G&G Review: Netflix Original - Altered Carbon
Seeing as I was bedridden with a cold all weekend, I thought that I would catch up on my Netflix. So when I logged in, the first thing that popped up was the newly released (Feb. 2) ALTERED CARBON.
If you've never heard of either, the show or the novel, see below what Wikipedia has to say:
Altered Carbon is a 2002 hardboiled cyberpunk science fiction novel by Richard K. Morgan. Set in a future in which interstellar travel is effected by transferring consciousnesses between bodies ("sleeves"), it follows the attempt of Takeshi Kovacs, a former U.N. elite soldier turned private investigator, to investigate a rich man's death for him.
I'm just gonna rip the band-aid off, and come out with my opinion of the entire Season 1 of Altered Carbon...
If the entire production team, including Netflix, would have spent as much time and consideration on their story development, cohesiveness and fluidity as they did the Guerrilla Advertising; this would have been an fully realized & complete attempt at intellectual story telling.
The first two episodes were had to get through. Then the story started to pick up, but the character interactions or dialogue, I should say, never hit the mark for me. Maybe because one of the characters (Martha Higareda played Officer Kristin Ortega) had such a thick Latin accent, I found myself rewinding just to understanding what she was saying. And she has a lot of ton of freakin' lines man. I'm still trying to figure out if that is why they added all the Spanish subtitles in order to hide the fact that her accent was taking away from the audience's understanding. I don't know. I just felt as if I kept missing something in the conversations about what was actually going on, especially with all the elements of combating parties within the show.
The rich staying rich and being able to afford the best clones that money could by.
The poor that would either die in their original bodies or try to afford another body that might not be what they'd prefer physically, but hey, they'd get to live another day.
And the soldiers that fought against the world-wide practice of "resleeving" or transferring your consciousness to another body to live longer.
Law enforcement wanting devout religious individuals that were victims of murder to stand against their murders in a court of law.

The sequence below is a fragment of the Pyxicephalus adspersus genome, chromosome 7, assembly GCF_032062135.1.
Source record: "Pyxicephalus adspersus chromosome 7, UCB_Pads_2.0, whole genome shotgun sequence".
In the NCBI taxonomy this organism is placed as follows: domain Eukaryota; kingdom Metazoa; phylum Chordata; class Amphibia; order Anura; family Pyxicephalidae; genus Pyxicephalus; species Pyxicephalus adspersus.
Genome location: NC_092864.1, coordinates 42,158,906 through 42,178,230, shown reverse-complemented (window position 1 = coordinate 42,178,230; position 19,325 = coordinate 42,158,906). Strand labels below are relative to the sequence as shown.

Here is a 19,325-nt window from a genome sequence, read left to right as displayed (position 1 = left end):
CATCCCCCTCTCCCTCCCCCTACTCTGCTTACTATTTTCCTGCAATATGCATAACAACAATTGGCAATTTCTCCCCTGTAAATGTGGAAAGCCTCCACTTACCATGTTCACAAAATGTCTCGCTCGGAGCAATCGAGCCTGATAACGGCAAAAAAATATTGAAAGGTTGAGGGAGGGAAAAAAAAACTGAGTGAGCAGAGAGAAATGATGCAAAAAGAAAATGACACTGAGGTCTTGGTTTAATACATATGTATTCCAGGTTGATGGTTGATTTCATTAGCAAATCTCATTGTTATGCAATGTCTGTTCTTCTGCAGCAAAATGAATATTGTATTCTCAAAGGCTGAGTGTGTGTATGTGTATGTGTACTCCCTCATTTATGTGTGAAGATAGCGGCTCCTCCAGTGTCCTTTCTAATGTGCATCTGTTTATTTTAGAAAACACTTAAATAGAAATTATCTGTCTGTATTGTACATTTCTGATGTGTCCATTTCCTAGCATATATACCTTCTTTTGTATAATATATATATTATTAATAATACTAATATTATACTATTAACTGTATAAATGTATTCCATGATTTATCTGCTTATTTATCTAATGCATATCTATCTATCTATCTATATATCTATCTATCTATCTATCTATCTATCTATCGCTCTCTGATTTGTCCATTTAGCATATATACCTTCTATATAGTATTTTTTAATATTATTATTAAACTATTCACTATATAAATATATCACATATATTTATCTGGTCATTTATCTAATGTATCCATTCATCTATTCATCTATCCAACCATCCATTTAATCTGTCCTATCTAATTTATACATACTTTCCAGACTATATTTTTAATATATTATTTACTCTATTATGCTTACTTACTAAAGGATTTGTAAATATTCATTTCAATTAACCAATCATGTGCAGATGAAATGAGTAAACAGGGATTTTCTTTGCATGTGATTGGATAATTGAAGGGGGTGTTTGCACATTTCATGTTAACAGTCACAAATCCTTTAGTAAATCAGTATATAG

And lastly the Christians that believed it was wrong to come back after dying because the soul is gone from the original body.
Now that's a lot to try and break-down in 10 episodes. But Netflix (like always) through a dart at it, and missed the bull's eye.
I truly believe that if they would have either 1) split all these multiples of story plots into two seasons, or 2) made more episodes, this would have allowed enough time and explanation for the audience to understand what the hell was going on.
And from what I am told, this was the same problem with Netflix movie BRIGHT. Just doing to much, with not enough time.
So many wonderful plot branch-offs and not enough patience to slow it down and produce quality content for the viewer to be able to digest it properly.
Because of this, I also feel that the creators may have sealed up the ending tight with a bow, just in case they don't get a Season 2, and left just enough dangling out just in case they do.
I will say that the cinematography was visually outstanding! And I did in fact feel like I'd be transported to another time and space; which was a good thing since I was starting to get a little cabin fever from being sick. I also don't want to forget to mention and every scene had its on color palette if you pay it attention. A very neon look to it all. But not trashy. Like Atomic Blonde.
I will also continue to say that characters Poe & Lizzy were my most favorite in the show. If you watch, you will see why.
The plot and all it's details had a lot to offer, and I just don't think it translated well from novel to show.
But give it a watch for yourself and let me know what you think below.